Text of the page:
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The Pancreas

The pancreas folds under the stomach, secretes the hormones insulin, glucagon, and somatostatin. About 70% of the pancreatic hormone-secreting cells are called beta cells and secrete insulin; another 22%, or so, are called alpha cells and secrete glucagon. The remaining gamma cells secrete somatostatin, also known as growth hormone inhibiting hormone (GHIH). The alpha, beta, and gamma cells comprise the islets of Langerhans which are scattered throughout the pancreas.

Insulin and glucagon have reciprocal roles. Insulin promotes the storage of glucose, fatty acids, and amino acids, whereas, glucagon stimulates mobilization of these constituents from storage into the blood. Both are relatively short polypeptides. Insulin release is triggered by high blood glucose levels. It lowers blood sugar levels by binding a cell surface receptor and accelerating glucose transport into the cell where glucose is converted into glycogen. Insulin also inhibits the release of glucose by the liver in order to keep blood levels down. Increased blood levels of GH and ACTH also stimulate insulin secretion. Not all cells require insulin to store glucose, however. Brain, liver, kidney, intestinal, epithelium, and the pancreatic islets can take up glucose independently of insulin. Insulin excess can cause hypoglycemia leading to convulsions or coma, and insufficient levels of insulin can cause diabetes mellitus which can be fatal if left untreated. Diabetes mellitus is the most common endocrine disorder.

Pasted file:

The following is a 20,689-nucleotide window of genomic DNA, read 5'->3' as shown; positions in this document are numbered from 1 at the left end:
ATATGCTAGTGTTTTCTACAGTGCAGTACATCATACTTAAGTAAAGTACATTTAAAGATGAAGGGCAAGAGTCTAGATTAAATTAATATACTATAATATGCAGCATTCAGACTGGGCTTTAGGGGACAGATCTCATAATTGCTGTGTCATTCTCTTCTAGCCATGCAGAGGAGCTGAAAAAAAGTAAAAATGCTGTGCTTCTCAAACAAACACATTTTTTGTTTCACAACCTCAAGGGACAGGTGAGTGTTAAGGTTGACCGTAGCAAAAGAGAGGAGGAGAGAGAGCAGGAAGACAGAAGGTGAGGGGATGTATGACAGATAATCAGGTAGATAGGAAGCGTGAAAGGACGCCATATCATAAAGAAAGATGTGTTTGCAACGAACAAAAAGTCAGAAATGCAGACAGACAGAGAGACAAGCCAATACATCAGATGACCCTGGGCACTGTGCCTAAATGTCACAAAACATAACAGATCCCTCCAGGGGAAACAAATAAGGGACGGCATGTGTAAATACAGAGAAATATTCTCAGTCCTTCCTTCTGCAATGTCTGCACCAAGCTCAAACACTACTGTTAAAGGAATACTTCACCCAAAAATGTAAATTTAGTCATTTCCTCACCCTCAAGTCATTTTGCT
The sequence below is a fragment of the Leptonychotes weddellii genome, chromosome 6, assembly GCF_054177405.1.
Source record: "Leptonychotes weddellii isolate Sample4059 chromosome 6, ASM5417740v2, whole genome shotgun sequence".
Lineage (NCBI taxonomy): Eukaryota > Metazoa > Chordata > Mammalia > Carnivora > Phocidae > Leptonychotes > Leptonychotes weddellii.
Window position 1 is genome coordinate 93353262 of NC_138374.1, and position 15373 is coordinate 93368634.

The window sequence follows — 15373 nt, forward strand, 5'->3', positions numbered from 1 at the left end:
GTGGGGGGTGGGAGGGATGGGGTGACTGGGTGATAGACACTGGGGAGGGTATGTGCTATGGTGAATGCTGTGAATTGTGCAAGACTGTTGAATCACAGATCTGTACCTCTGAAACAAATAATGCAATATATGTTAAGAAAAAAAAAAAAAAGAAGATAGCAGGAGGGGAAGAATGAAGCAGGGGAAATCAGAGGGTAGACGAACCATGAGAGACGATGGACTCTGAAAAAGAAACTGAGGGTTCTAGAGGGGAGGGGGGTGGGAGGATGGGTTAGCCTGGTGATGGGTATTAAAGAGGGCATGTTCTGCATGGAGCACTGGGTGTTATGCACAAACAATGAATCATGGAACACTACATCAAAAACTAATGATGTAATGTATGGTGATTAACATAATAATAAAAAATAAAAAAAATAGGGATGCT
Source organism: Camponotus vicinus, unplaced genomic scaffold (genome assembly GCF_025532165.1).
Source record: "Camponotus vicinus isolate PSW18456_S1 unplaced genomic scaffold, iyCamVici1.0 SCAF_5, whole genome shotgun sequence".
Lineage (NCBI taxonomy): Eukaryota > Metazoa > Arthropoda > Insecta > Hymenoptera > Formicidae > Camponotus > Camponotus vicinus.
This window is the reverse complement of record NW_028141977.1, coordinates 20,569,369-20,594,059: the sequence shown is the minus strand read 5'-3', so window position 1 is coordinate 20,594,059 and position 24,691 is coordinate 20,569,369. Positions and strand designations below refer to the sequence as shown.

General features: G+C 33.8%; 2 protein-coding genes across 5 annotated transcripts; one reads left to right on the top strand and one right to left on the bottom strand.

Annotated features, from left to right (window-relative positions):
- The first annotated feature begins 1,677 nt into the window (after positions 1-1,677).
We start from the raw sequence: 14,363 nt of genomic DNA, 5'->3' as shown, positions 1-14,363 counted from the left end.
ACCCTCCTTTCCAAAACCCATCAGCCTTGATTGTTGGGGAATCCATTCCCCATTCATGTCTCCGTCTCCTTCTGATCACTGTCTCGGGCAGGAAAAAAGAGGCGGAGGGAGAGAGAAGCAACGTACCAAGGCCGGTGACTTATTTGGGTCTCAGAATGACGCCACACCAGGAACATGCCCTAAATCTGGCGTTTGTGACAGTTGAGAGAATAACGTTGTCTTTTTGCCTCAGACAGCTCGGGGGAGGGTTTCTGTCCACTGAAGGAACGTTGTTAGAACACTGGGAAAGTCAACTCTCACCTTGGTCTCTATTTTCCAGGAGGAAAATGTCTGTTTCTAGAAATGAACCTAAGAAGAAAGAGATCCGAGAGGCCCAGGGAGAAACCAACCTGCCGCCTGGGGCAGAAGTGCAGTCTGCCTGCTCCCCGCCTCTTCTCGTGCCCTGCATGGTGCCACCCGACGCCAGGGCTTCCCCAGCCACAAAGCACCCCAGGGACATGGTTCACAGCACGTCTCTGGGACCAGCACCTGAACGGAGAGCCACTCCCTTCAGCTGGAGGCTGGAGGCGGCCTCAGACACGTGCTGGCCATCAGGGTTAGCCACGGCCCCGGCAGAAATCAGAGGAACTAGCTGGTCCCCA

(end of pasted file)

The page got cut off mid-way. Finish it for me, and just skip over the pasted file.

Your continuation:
Glucagon secretion is stimulated by decreased blood glucose levels, infection, cortisol, exercise, and large protein meals. GHIH, glucose, and insulin inhibit its secretion. Protein taken in through the digestive tract has more of a stimulatory effect on glucagon than does injected protein. Glucagon stimulates glycogen breakdown in the liver, inhibits glycogen synthesis, and facilitates glucose release into the blood. Excess glucagon can result from tumors of the pancreatic alpha cells; and a mild diabetes seems to result. Some cases of uncontrolled diabetes are also characterized by high glucagon levels suggesting that low blood insulin levels are not always the only cause in some diabetes cases.

It was the study of glucagon and its action by Sutherland in 1961 that led to the concept of the second messenger system. Glucagon activates the intracellular molecule cyclic AMP, cAMP. Since this discovery, a number of other molecules have been found which modulate cellular activity via this second messenger.

Additional topics

Science EncyclopediaScience & Philosophy: Heterodyne to Hydrazoic acidHormones - Mechanisms Of Action, The Hypothalamus, The Pituitary Gland, The Thyroid Gland, The Parathyroid Glands - Major hormones